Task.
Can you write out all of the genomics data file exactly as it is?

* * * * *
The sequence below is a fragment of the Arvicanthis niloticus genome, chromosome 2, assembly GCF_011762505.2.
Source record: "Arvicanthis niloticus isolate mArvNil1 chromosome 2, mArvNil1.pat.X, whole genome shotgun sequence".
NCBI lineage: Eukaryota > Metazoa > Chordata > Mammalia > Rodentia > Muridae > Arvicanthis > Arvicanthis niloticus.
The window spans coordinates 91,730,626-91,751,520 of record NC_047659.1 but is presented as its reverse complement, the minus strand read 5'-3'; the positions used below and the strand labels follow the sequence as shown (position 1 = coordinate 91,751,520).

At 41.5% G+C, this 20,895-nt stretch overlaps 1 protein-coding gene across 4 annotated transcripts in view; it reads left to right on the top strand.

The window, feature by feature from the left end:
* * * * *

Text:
The sequence below is a fragment of the Arvicanthis niloticus genome, chromosome 2, assembly GCF_011762505.2.
Source record: "Arvicanthis niloticus isolate mArvNil1 chromosome 2, mArvNil1.pat.X, whole genome shotgun sequence".
NCBI lineage: Eukaryota > Metazoa > Chordata > Mammalia > Rodentia > Muridae > Arvicanthis > Arvicanthis niloticus.
The window spans coordinates 91,730,626-91,751,520 of record NC_047659.1 but is presented as its reverse complement, the minus strand read 5'-3'; the positions used below and the strand labels follow the sequence as shown (position 1 = coordinate 91,751,520).

At 41.5% G+C, this 20,895-nt stretch overlaps 1 protein-coding gene across 4 annotated transcripts in view; it reads left to right on the top strand.

The window, feature by feature from the left end: